Thursday, October 25, 2007

Retirement Planning and Your Health

Retirement Planning and Your Health

Few of us factor in the cost of our health on our retirement. We live with great gusto when we are young, never thinking of the possible implications those risky behaviors can have later in life.

We often discuss risk in financial terms but that discussion is often focused on the risk of an investment. But risk can be controlled in the world of investing just as it can be controlled when it comes to your health. Opting for less risky investments however can lead to smaller returns on that investment dollar. The opposite is true for your health.

When it comes to your health, this one area that requires you to review how much risk you have taken and what that risk will affect. Health risks demand conservative investing.

Those risky behaviors can have daunting costs later in life that can serve to undermine the best-laid plans. While incidents of cancer actually decreasing somewhat and most of the credit for that is due to earlier detection, it still remains a menace that is, in many cases preventable.

At Harvard University’s Cancer Prevention Center, they list ten controllable risks and habits, each of which has additional side benefits across your entire health picture.

Those risk factors are:
Maintaining a Healthy Weight
    National Institute of Diabetes, Digestive, and Kidney Diseases

    Weight-control Information Network
    A one-stop-shop for information on weight control, this site covers a huge range of topics.

    Centers for Disease Control and Prevention
    Getting Started

    This site offers practical strategies for becoming and staying active.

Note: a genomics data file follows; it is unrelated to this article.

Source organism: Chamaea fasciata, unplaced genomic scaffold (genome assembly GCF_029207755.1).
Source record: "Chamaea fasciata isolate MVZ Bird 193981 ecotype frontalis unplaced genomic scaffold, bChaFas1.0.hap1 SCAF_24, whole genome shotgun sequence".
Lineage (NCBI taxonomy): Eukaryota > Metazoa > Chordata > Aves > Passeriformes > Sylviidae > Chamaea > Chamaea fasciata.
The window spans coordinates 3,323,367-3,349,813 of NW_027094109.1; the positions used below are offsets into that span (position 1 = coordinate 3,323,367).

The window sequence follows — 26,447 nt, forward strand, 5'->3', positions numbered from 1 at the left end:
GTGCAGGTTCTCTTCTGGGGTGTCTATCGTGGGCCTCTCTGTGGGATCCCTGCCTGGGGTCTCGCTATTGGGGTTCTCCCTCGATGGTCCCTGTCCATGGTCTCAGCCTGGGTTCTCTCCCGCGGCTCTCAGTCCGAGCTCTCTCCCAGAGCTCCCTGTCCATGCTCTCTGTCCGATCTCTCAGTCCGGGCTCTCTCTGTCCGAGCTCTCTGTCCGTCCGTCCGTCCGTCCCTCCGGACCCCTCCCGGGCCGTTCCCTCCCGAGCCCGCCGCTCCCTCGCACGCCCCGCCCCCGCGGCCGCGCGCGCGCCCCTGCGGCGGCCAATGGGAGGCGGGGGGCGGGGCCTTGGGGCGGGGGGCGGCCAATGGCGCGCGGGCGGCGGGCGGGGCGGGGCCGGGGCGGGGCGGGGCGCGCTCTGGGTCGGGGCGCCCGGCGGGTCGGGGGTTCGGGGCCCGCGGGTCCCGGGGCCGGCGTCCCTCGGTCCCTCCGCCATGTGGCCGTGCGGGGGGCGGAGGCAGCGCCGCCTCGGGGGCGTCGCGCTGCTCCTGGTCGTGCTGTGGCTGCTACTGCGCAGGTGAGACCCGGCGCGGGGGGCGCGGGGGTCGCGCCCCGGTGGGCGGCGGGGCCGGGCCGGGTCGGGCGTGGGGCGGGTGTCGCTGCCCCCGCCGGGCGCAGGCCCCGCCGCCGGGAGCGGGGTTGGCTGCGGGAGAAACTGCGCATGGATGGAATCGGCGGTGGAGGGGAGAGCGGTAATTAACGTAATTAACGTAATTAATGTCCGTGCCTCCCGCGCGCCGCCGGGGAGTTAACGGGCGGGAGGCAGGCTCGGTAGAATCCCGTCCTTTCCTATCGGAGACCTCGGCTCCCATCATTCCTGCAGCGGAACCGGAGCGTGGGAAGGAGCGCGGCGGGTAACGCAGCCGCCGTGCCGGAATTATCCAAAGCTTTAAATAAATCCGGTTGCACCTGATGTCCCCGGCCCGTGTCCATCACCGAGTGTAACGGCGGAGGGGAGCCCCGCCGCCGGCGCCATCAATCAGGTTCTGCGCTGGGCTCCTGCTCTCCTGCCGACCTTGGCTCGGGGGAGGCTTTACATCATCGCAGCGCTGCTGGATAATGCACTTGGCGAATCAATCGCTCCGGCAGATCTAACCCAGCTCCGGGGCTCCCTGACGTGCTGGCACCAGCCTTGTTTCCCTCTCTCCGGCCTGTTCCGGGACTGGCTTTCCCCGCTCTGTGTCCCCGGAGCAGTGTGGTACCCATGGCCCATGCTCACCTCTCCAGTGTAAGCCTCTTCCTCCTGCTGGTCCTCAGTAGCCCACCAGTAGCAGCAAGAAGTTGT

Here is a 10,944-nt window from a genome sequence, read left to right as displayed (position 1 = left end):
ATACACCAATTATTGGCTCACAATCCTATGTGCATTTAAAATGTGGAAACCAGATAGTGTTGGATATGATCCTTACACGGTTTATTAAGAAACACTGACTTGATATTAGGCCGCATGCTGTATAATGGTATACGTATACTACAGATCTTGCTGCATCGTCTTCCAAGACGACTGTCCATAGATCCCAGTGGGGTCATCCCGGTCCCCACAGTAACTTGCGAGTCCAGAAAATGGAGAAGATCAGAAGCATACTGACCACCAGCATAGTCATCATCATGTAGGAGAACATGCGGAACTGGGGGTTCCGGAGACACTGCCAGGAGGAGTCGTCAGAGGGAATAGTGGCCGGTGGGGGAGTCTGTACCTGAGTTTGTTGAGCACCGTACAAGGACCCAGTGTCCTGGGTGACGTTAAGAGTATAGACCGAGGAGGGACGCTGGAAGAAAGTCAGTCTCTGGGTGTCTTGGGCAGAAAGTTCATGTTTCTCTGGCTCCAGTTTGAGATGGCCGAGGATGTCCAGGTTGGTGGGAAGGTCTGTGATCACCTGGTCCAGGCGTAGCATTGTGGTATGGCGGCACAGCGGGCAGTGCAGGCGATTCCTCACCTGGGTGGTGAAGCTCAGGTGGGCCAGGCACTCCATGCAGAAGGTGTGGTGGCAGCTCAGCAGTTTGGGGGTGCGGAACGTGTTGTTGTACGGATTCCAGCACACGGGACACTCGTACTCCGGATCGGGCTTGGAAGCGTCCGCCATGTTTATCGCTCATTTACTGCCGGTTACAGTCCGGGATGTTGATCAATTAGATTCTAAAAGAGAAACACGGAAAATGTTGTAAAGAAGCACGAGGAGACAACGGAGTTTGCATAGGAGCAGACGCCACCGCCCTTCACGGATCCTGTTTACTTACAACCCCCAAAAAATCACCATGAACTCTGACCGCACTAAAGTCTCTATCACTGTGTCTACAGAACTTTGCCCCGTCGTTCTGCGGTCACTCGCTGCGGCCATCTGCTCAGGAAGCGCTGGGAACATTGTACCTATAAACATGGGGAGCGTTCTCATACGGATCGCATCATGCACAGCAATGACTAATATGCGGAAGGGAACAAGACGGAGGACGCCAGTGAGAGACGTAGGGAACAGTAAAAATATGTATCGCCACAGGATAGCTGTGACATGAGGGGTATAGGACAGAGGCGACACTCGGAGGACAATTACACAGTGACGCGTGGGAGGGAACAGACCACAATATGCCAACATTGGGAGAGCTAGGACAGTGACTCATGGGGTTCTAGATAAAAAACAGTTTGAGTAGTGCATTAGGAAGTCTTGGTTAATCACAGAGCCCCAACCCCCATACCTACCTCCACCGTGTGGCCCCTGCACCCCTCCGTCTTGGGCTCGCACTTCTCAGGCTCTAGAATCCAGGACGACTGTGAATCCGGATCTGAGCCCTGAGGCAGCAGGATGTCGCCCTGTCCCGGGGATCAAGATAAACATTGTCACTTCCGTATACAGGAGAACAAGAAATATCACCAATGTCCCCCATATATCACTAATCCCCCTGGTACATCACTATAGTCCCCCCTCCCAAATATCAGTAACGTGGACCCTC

Tufts University
    Nutrition Navigator

    An informative site that rates the quality of individual nutrition Web sites based on their accuracy and usability.

    Energize Yourself! Stay Physically Active

    Being active can boost your mood and give you more energy.

    Harvard School of Public Health, Department of Nutrition
    The Nutrition Source

    An informative site covering a wide range of nutrition topics, including weight control.

    Weight Management

    A comprehensive site that offers everything from the basics on weight management to specific action plans for healthy eating and physical activity

Physical Activity

There is growing proof that physical exercise can prolong your life and ultimately lower your risk for disease. Remember, it isn’t too late to start and when you do, do so regularly. But if you haven’t done much more than remote control calisthenics, it would probably be best to talk with you doctor prior to getting started.

Tobacco Use

Tobacco use is the leading preventable cause of death worldwide. Aside from causing 90 percent of all lung cancer, cigarette use is related to the risk of cancers of the bladder, kidney, pancreas, lip, mouth, tongue, larynx, throat, and esophagus, among other chronic diseases.